Monday, May 14, 2012

Conservatives never tire of letting the past be their guide, no matter how awful

Not Reince Priebus.
Do conservatives actually listen to themselves when they speak? I'm really not sure.

Reince Priebus, Republican National Committee Chairman, has been doing the circuit recently re-stating the GOP position that while they stand by dignity and respect for gay Americans, that doesn't change their opposition to same-sex marriage.

He went on to say, on NBC's Meet the Press yesterday, that:

People in this country, no matter straight or gay, deserve dignity and respect. However, that doesn't mean it carries on to marriage.

Then, as CNN reports, he upped the ante.

I don't think it's a matter of civil rights. I think it's just a matter of whether or not we're going to adhere to something that's been historical and religious and legal in this country for many, many years. I mean, marriage has to have a definition, and we just happen to believe it's between a man and woman.

I just don't know where to begin to challenge the absurd assumption that because something had been true historically, or as a matter of religion, or the law, that this makes it right. Do we even have to talk about slavery, or the way women have been treated over time. Oh, let's see: Women couldn't vote before 1920 in the U.S.; women couldn't work in certain occupations. I don't think I need to go near what various religions have done to women over the great span of civilization to make my point. And then we could talk about women and property rights if we had time. I'm sure we can engage in a similar exercises for all sorts of communities that have suffered discrimination.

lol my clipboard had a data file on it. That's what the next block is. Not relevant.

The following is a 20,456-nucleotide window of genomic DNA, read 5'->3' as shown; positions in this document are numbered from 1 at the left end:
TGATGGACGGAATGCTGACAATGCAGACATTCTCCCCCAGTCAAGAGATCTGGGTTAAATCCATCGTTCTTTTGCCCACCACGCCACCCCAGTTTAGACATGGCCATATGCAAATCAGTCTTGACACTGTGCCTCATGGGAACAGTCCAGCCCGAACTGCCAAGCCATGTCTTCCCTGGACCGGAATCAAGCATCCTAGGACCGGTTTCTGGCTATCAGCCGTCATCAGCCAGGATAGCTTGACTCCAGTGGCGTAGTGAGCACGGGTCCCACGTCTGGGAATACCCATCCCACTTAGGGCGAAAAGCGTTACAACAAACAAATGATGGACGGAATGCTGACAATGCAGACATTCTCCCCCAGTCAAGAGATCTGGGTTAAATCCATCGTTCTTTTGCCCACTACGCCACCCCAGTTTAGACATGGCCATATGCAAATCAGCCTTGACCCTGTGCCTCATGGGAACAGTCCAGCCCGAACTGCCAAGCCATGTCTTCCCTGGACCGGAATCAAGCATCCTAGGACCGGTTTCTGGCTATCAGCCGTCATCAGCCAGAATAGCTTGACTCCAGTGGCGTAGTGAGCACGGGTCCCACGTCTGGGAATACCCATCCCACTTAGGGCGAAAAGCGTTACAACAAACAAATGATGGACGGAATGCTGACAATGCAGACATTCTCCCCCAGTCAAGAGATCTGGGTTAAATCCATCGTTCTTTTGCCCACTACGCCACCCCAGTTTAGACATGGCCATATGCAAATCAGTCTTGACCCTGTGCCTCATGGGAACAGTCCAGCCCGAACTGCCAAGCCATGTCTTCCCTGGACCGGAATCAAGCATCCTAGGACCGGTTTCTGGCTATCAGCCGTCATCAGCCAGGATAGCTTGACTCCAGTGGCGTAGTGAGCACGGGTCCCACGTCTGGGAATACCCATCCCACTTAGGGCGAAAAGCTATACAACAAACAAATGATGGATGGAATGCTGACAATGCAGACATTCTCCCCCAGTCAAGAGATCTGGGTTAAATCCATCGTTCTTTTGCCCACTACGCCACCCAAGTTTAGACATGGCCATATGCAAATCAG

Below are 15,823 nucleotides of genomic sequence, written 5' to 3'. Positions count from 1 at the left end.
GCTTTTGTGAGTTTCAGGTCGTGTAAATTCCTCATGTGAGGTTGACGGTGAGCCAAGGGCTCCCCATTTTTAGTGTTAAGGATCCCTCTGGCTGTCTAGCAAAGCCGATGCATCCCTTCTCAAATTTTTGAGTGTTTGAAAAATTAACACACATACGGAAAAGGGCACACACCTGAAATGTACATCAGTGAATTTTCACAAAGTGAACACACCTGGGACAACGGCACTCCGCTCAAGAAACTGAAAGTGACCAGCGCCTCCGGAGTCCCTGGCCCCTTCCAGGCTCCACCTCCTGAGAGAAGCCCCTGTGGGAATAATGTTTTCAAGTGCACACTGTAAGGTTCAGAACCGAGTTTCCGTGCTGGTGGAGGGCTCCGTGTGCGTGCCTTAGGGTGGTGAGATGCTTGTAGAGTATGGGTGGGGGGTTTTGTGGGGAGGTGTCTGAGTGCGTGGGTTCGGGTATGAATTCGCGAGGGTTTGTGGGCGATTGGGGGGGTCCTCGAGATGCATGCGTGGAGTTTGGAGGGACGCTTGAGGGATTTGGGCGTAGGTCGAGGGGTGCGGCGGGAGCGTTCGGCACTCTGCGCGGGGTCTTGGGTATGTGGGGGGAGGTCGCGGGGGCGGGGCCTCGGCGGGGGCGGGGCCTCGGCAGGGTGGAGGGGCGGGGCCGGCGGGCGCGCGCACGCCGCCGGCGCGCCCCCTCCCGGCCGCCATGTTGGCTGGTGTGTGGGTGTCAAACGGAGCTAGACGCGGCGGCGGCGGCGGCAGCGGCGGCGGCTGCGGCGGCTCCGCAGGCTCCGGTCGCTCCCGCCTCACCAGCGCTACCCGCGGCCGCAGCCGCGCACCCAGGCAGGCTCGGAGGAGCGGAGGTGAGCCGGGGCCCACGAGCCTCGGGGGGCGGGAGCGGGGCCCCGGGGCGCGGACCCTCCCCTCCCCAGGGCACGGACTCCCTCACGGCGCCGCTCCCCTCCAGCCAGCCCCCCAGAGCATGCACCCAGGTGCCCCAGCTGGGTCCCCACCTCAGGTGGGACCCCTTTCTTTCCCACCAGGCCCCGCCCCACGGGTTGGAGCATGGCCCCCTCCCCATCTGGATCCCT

Past practice is a very dangerous measure for determining what is right. I'm not denying that it ought to be part of the equation, but a direct translation from past to present is very dangerous.

And then, sounding even sillier, Priebus said this, as he "sought to contrast Jim Crow laws, which enforced segregation, with bans on same-sex marriage," a comparison that naturally comes to mind:

I think there's a big difference between people that have been murdered and everything else that has come with Jim Crow, than marriage between a man and man and a woman and a woman.

So, according to Priebus, the degree of violence suffered by a given group in the past should be a measure determining whether or not the equal treatment they seek is a civil right?

These guys need to work harder than this to make their case. At this point, it's not even an interesting debate.

By the way, that's Aristotle up there, who once offered this gem:

But is there any one thus intended by nature to be a slave, and for whom such a condition is expedient and right, or rather is not all slavery a violation of nature?

There is no difficulty in answering this question, on grounds both of reason and of fact. For that some should rule and others be ruled is a thing not only necessary, but expedient; from the hour of their birth, some are marked out for subjection, others for rule.

Aristotle lived in a society with slavery, so it seemed natural to him that some people were, by nature, slaves. Slaves, he argued, did not have qualities required for leadership, which, as they were treated as slaves, is hardly surprising. But history, the law, and convention told him that this was right, that this is what nature intended. I'm pretty sure he was wrong about that.

(Cross-posted at Lippmann's Ghost.)

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